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Fourth Edition Round-Up

A friend of mine who’s attending Gen Con has been sending dispatches of what he’s learned about Dungeons and Dragons Fourth Edition. Since has no blog, and these dispatches mostly take the form of emails, I figured I would collect them into a blog post. Some of this may be duplicate of other folks’ coverage, but here’s what I’ve heard:

  • 30 Levels; 1-10 will be “heroic play”: defending the town, saving the mayors daughter, fighting orcs/ogres etc, stopping a small invading horde. The lower level type stuff. Level 11-20 will be “paragon play”: saving the kingdom, defeating the Vampire Count. 21-30 will be “epic play”: big dragons, liches, and terrasques.
  • Advancement at every level; no “dead levels” where your character doesn’t gain any real abilities.
  • Fewer base classes in the Players Handbook: no more Bard. More defined class roles for each of the classes. The Ranger will gain some of the abilities of the scout, and a more distinctive fighting style. The Fighter will work similar to the rules for stances and maneuvers in Tome of Battle. The difference between Wizard and Sorceror will be more stark, and a Wizard should never have to pick up crossbow.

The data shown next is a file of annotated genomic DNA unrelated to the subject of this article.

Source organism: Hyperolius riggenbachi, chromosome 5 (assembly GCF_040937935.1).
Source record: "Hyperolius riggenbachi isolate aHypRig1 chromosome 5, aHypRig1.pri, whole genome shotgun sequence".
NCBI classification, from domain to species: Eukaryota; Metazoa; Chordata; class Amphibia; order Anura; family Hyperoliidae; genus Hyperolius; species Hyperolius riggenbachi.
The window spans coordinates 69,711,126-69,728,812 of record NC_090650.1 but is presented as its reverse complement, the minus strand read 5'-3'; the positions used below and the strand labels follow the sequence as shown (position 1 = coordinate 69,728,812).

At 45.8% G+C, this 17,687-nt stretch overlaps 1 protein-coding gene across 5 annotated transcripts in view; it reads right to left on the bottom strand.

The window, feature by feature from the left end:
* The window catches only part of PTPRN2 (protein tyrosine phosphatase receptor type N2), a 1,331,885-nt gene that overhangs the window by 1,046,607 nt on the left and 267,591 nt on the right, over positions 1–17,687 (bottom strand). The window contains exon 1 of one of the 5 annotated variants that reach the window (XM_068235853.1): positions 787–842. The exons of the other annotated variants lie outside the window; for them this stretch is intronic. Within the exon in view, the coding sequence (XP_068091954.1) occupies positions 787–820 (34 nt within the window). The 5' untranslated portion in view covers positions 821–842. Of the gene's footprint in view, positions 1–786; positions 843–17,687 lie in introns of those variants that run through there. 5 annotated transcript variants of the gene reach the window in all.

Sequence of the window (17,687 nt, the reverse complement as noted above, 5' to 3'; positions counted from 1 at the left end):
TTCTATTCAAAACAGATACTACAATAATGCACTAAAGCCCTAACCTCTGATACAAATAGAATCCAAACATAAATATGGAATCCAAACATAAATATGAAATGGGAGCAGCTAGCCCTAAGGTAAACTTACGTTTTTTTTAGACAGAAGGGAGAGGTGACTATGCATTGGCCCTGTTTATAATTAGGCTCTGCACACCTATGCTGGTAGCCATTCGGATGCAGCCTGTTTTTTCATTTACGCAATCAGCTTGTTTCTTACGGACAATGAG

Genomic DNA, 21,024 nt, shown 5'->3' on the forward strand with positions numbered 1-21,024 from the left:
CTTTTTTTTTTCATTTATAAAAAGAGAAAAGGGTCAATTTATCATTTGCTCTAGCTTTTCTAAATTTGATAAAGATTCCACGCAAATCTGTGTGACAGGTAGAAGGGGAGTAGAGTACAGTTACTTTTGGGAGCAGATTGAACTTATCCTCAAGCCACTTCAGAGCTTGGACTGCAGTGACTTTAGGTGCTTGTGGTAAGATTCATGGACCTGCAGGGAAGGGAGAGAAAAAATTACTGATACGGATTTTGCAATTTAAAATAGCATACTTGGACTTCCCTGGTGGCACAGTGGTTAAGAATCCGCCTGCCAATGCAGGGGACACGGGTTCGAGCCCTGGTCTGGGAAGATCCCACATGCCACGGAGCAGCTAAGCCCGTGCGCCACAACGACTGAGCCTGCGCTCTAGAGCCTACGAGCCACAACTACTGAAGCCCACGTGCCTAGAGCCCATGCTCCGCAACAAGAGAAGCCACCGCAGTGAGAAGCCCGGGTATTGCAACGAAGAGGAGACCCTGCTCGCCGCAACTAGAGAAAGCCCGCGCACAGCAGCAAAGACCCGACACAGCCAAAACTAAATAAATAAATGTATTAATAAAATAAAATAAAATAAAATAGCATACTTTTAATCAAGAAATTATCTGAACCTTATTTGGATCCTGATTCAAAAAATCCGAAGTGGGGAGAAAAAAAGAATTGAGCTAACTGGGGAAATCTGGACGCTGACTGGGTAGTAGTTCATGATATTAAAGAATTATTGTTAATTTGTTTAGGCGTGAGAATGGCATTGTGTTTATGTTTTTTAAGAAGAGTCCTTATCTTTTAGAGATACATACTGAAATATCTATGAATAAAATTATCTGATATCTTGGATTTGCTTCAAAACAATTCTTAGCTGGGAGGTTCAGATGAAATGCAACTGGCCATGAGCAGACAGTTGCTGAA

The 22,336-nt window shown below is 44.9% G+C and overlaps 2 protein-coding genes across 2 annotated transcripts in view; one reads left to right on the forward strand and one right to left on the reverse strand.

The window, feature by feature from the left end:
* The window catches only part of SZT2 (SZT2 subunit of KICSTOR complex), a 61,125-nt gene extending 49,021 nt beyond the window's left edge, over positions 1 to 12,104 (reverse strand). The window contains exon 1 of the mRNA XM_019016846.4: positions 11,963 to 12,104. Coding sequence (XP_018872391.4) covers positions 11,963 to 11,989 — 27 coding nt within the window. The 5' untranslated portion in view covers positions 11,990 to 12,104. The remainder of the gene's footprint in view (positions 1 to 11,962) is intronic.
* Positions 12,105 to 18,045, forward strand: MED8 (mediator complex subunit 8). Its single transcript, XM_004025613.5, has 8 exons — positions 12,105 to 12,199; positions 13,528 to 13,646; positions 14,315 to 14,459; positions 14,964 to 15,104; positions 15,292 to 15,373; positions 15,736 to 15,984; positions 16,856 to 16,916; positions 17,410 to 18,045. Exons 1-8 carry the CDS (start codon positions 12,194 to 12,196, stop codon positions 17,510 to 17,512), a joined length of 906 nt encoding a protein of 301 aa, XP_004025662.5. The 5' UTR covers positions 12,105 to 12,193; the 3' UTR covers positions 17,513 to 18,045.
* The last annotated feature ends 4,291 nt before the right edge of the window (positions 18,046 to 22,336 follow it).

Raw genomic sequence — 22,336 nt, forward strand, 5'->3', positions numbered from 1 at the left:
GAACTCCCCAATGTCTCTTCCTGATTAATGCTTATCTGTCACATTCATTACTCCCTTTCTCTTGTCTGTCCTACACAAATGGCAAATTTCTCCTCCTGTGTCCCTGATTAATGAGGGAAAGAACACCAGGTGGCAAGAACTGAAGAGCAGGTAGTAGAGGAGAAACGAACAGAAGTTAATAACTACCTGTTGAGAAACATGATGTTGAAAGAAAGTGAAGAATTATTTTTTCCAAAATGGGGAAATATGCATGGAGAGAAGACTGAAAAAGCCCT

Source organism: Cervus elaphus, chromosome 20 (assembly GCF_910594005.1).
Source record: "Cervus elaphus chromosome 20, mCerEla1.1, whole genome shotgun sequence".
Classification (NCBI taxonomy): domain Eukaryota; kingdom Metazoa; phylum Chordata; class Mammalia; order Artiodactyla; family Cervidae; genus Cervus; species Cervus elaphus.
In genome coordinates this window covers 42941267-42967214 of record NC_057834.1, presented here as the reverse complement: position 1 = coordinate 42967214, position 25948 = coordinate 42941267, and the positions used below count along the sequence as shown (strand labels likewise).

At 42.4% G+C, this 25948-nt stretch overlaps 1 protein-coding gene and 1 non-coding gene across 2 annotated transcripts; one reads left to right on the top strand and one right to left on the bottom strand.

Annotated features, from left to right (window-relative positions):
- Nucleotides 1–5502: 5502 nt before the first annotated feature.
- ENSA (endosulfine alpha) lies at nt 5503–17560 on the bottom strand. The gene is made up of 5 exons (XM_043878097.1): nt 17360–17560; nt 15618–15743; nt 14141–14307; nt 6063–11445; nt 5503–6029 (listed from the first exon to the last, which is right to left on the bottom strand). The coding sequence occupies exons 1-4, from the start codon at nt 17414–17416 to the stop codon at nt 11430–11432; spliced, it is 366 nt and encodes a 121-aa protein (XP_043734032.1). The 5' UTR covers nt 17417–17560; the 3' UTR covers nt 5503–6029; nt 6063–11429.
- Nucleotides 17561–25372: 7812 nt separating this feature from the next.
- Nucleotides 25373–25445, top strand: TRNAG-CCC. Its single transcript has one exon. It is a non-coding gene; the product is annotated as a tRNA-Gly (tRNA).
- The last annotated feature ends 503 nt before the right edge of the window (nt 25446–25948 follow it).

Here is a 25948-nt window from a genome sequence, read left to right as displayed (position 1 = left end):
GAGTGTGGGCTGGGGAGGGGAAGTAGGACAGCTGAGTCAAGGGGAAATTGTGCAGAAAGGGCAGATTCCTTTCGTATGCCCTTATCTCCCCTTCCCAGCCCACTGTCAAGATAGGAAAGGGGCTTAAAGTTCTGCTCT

• To that end, classes will have “at will” abilities, as well as per-encounter and per-day abilities, so that a caster will never run out of things to cast.
  • New races: Aasimar (“planetouched”) and Tieflings (evil-inclined Aasimar). They’ve been toned down from the their appearance in non-core materials in Third Edition, but the other races are meeting them halfway by being empowered to a degree.
  • Encounters are being redesigned with larger-scale encounters in mind, as well as streamlining combat. Making turns go quicker around the table, as well as eliminating the “I just finished my turn, I have five minutes to get a snack before I have to do anything” mentality.
  • Skills are going to be reworked and given a bigger role. No real details on that currently.
  • Players Handbook (288 pages) in May 2008, Monster Manual (288 pages) in June, and the first Dungeon Master’s Guide (256 pages) in July.

I’ve also been very impressed by the all of the enthusiasm from all the Wizards of the Coast employees assigned to work on this. In an interview, the head of R&D discussed how they had essentially shut down work on developing Fourth Edition and just playtested the draft of the rules they’d produced for a month solid. That shows a level of dedication that is everything we could hope for.

Stay tuned for more info, as I might be hearing more. Thanks to Wes, my inside man at Gen Con.

UPDATE: (Midnight EST, 19 August) Some more fresh informations:

  • Characters will always have some kind of choice at each level: picking a feat, picking between this or that class ability.
  • Reduced reliance on magic items.
  • Truncating the spell system. If you want to be a tailor, writer “Tailor” on your character sheet, because “Profession (Tailor)” is gone. There’s a focus on active (i.e. combat?) skills. Also, combining certain skills: who buys Hide without Move Silently? Also, complex things like Diplomacy should be somewhat more complex than a single die roll.